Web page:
Congratulations on passing your driving test. You’re now self-reliant and looking forward to a future of independent driving and freedom! However, passing your test is also a time for reflection and time to get serious about the incurring costs of finally getting your license. Funding your lessons and your test is one aspect you’ve
overcome, but the surprising cost of subsequently purchasing and running a vehicle along with all the other hidden extras might leave you in a financial quandary.
To give you some guidance and to help you limit your financial expectations, we’ve compiled a list of costs you should consider now you’ve passed your driving test in Australia.
Many new drivers are initially shocked at the price of their insurance premiums, which is why it’s always a good idea to shop around and compare online car insurance with Qantas. As the driver of a new vehicle, you’ll need to establish what kind of cover you think is best for your requirements –third party, fully comprehensive or third party fire and theft.
If you want the highest level of cover then fully comprehensive is probably best for you and it's the type of cover that's mostly recommended to new drivers. You may also want to look at ways you can reduce your premiums. Try not to be intimidated by all the jargon and specific terms that come with car insurance, conduct plenty of research and reach out to friends and family if you need guidance.
Registration and licensing
Owning a car in Australia means that you need to have your vehicle registered with the Department of Transport in your territory or state. You'll have to pay an upfront fee as well as ongoing costs which can be paid annually, every six months or quarterly. Depending on where your vehicle is registered the costs may vary greatly, as each state or territory has its own methods of calculating the costs. Cars in metropolitan areas could cost more than those in rural areas, while South and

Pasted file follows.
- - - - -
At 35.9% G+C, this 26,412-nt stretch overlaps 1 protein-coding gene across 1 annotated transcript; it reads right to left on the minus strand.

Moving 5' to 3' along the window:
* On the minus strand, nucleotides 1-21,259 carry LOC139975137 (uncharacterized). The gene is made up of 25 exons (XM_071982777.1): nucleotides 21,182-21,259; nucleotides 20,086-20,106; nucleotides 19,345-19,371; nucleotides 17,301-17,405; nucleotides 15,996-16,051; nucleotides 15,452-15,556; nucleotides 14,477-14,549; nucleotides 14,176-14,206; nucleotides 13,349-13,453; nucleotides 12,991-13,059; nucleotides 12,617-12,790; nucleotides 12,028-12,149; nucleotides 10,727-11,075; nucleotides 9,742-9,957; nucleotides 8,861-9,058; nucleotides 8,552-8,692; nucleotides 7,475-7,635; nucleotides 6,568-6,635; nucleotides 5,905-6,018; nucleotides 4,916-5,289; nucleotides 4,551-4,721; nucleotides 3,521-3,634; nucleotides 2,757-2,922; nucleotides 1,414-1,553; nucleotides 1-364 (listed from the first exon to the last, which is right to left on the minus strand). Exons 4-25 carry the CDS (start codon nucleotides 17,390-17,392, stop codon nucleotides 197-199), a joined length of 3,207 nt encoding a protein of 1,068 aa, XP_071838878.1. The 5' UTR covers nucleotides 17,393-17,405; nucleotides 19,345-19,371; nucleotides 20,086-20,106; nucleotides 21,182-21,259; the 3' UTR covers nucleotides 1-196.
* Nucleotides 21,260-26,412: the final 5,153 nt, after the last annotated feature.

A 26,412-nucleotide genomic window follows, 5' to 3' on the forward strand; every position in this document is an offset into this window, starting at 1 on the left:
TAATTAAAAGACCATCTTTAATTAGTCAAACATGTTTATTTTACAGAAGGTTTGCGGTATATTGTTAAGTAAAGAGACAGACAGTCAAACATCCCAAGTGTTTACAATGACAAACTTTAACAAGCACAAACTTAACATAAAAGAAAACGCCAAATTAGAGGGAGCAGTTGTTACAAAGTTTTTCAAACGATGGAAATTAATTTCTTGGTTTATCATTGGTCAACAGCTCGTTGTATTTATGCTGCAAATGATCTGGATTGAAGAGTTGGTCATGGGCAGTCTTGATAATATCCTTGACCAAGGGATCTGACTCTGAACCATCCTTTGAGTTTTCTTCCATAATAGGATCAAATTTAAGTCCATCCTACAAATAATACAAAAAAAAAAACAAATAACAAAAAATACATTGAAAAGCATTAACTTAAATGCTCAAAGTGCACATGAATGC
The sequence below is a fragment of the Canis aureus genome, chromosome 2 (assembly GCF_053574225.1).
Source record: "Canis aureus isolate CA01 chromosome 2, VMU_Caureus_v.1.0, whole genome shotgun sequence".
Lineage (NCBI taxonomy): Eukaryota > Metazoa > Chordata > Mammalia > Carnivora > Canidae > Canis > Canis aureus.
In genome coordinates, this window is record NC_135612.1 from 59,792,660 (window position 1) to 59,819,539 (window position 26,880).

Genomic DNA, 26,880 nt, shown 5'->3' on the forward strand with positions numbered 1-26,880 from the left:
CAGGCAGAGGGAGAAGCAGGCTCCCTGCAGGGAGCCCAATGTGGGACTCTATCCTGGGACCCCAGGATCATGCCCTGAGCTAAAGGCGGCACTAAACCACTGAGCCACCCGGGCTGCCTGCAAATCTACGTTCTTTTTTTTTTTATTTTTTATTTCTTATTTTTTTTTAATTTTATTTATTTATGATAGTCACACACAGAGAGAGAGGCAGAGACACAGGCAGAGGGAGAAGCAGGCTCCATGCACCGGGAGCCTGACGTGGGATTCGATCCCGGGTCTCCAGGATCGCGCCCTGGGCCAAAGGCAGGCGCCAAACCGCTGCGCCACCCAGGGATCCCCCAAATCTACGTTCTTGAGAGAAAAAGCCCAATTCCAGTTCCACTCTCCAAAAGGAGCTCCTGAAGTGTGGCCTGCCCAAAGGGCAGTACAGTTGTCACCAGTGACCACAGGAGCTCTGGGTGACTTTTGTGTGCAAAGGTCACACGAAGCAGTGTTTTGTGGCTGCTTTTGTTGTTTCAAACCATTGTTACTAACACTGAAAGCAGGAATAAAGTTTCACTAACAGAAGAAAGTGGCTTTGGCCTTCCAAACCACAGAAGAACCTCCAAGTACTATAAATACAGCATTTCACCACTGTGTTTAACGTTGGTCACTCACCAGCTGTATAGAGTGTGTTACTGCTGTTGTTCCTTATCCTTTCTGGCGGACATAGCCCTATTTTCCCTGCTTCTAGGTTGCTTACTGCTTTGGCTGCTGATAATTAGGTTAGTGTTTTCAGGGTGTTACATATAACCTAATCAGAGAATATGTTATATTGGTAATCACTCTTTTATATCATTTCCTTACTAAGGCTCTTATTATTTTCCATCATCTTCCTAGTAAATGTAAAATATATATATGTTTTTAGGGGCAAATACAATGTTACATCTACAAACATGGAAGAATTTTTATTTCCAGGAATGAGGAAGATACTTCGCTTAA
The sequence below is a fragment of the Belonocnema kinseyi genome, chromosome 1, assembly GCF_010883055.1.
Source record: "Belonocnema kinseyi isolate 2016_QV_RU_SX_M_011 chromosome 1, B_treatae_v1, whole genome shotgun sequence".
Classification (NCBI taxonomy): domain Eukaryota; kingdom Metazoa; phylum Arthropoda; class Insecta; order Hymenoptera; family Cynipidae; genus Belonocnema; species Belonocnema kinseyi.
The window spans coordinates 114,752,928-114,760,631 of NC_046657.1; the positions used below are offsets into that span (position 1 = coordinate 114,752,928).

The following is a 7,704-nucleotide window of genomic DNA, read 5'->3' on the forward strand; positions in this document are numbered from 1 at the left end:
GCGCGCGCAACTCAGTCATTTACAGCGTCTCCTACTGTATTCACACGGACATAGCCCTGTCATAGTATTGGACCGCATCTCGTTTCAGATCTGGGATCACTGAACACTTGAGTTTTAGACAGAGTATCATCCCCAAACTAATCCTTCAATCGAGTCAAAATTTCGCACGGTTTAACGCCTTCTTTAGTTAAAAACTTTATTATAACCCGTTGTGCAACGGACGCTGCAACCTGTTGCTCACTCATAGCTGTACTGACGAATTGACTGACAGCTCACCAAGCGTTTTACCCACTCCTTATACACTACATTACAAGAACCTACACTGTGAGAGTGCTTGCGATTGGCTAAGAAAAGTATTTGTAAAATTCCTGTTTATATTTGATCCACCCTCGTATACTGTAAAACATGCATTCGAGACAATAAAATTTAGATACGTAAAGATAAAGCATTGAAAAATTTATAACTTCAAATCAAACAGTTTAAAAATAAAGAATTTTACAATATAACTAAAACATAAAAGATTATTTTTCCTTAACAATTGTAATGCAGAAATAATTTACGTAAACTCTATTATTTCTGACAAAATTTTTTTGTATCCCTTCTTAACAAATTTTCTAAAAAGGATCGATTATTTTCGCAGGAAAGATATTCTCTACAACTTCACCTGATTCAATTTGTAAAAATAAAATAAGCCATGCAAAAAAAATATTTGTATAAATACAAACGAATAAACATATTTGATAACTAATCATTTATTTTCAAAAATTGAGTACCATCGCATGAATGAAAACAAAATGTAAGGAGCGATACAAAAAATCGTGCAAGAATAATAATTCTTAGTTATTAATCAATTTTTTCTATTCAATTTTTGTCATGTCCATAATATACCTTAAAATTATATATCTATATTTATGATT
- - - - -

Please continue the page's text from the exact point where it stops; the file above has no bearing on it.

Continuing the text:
Western Australia are cheapest overall.
Not everything goes to plan and even your brand new car could need some emergency repairs, or a replacement part. Your car needs to be in a roadworthy condition for your safety and to insure your car insurance is valid. So, bear in mind that the cost to repair a brand new vehicle may be more than repairs to one that is older. Repairs, VAT, the labour, parts, you may have to find other transport...all
of these costs quickly add up.
And finally, fuel
You won't get far without it, and it's not always budget-friendly. The amount you spend on fuel might surprise you, so always budget for it generously. The best way to save money on fuel is to shop around for it. Find out where has the cheapest gas and always try to fill up your tank there. Driving with efficiency in mind and ensuring your tires are always pumped up will also be kinder to your fuel tank.
10/7/2020 06:58:37 pm
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I'm Brandy, a happily married, proud Mom of 3 amazing kids. If you're interested in building a working relationship, please feel free to e-mail me at: NewlyCrunchyMamaOf3@gmail.com
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